DIY Live Edge Wood Bar & An Easy Way to Join Wood Planks Using Basic Tools (Video Tutorial)

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One of the things the cottage shed guest house needed was an eating area that didn’t take up much space. Instead of placing a table in the room, we decided to build a DIY live edge bar countertop that will fit the entire width of the window.
 
The really cool part of this project is how the wood planks for the bar top are joined together!
DIY Live Edge Bar
 
Here’s a short video showing you how it’s done.
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Update: 03/19/19 It’s been almost 2 years since we made the DIY live edge countertop for our guest (tiny) house and it has held up well under fluctuations in temperature since we don’t heat and cool the room 24/7.

The method I’m getting ready to show you is similar to using biscuit joinery (aka plate joinery) without having to buy a biscuit joiner. We’re calling it the Biscuit Cheater Method For Joining Boards Together.
 

The only supplies you’ll need are a skill saw, bar clamps, paint sticks, a razor knife, and wood glue.

The oak planks we used to make the table top in our foyer from my Seasonal Simplicity Spring Home Tour are joined the same way.
 

Seasonal Simplicity Spring Home Tour- x-detail entry way table

 
Before Jason showed me this method, I would’ve used a Kreg Jig to make pocket holes like I did when I built the DIY Restoration Hardware Inspired Balustrade Coffee Table. 
 
But this method is quicker, easier, and more than likely you already have the supplies and tools you need in your workshop.
Here's a simple way to join boards together using basic tools. You don't need to buy a pocket hole jig or a biscuit plate joiner. We used this method to make our live edge wood bar.
 
Tools needed to make a DIY live edge countertop out of salvaged barn wood planks
 

Steps for joining boards together with basic tools (aka The Biscuit Cheater Method For Joining Boards Together):

 1. First, apply a liberal amount of wood glue to the entire edge of both boards. It helps to use a small paintbrush or your finger. Allow the glue to set a few minutes
 
2. Then, clamp the boards together using bar clamps.
 
3. After that, set the depth of the skill saw blade to 1/2 the depth of the wood. For example, our boards are 1″ thick so we set the depth of the blade to 1/2″.
 
4. The next step is to use your circular saw to cut the center of the clamped boards 1/2 of the total width of the 2 boards you’re joining. For example, the total width of our bar is approximately 14″ so the cut it 7″ long.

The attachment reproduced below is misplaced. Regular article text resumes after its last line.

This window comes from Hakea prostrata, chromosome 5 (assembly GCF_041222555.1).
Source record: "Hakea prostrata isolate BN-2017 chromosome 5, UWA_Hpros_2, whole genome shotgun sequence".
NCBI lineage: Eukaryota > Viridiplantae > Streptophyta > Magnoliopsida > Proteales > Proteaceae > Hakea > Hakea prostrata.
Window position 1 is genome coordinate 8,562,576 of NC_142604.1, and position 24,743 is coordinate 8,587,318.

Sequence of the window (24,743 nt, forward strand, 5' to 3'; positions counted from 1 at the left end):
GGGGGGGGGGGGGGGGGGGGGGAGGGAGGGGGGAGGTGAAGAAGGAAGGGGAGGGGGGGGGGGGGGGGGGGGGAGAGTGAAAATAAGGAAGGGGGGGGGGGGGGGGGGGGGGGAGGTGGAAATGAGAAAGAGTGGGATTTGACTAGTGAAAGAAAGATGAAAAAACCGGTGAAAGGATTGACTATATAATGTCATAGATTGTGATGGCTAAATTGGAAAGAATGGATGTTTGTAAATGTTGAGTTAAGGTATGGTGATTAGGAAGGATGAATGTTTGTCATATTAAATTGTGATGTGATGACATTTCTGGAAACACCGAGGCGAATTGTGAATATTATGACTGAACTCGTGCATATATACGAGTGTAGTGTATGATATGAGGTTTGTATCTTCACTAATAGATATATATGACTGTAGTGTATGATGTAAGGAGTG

5.  Make 2 passes with the blade so the cuts will be approximately 3/16″ (enough width to fit a paint stick).
 
6. Make cuts in your boards spaced about every 10″ apart.
7. After that, take a paint stick and cut it slightly shorter than the length of your cut in the board.
 
8. Using a razor knife, make the paint stick into the shape of a boat. This follows the curve that the round blade has made in the planks. Make sure you always cut away from yourself.
 
Here's a simple way to join boards together using basic tools. You don't need to buy a pocket hole jig or a biscuit plate joiner. We used this method to make our live edge wood bar.
9. Then, whittle the paint stick until it’s thin enough to fit into the gap. It’s ok if it’s too high because that can be shaved off with the razor later.
 
10. Next, place glue in the cut and then your paint stick.
Here's a simple way to join boards together using basic tools. You don't need to buy a pocket hole jig or a biscuit plate joiner. We used this method to make our live edge wood bar.
11. Allow the glue to dry and then shave the paint stick with the razor till it’s level with your planks.
The finished bar is 7 feet long. We spaced seven paint stick joiners approximately every 10 inches apart.
Here's a simple way to join boards together using basic tools. You don't need to buy a pocket hole jig or a biscuit plate joiner. We used this method to make our live edge wood bar.
 12. Lastly, flip the bar over, sand it, give it a coat of stain, and give it a couple of coats of polyurethane.
Here's a simple way to join boards together using basic tools. You don't need to buy a pocket hole jig or a biscuit plate joiner. We used this method to make our live edge wood bar.
 Here's a simple way to join boards together using basic tools. You don't need to buy a pocket hole jig or a biscuit plate joiner. We used this method to make our live edge wood bar.
 

I hope this tutorial and video has been helpful to you! If you give it a try let me know.

The next post will be how we made the industrial brackets that hold the bar up. DIY industrial bar or countertop brackets

The Biscuit Cheater Method for Joining Boards Together
 
 You can see how I used the Kreg Jig for pocket holes when I made the coffee table in this post:
 
 

Catch up on all the Modern Farmhouse Cottage Guest Shed Projects here:

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This Post Has 6 Comments

  1. This is one of my favorites!!!

  2. I just discovered your blog via a link from ‘The Scoop’ link up. This method of joinery is genus!! And sooo simple!! Thank you for sharing! I’m looking forward to taking a look around your blog 🙂

    1. Thank you so much for stopping by! I’m so glad you like the joinery method! I hope you let me know if you get to use it.

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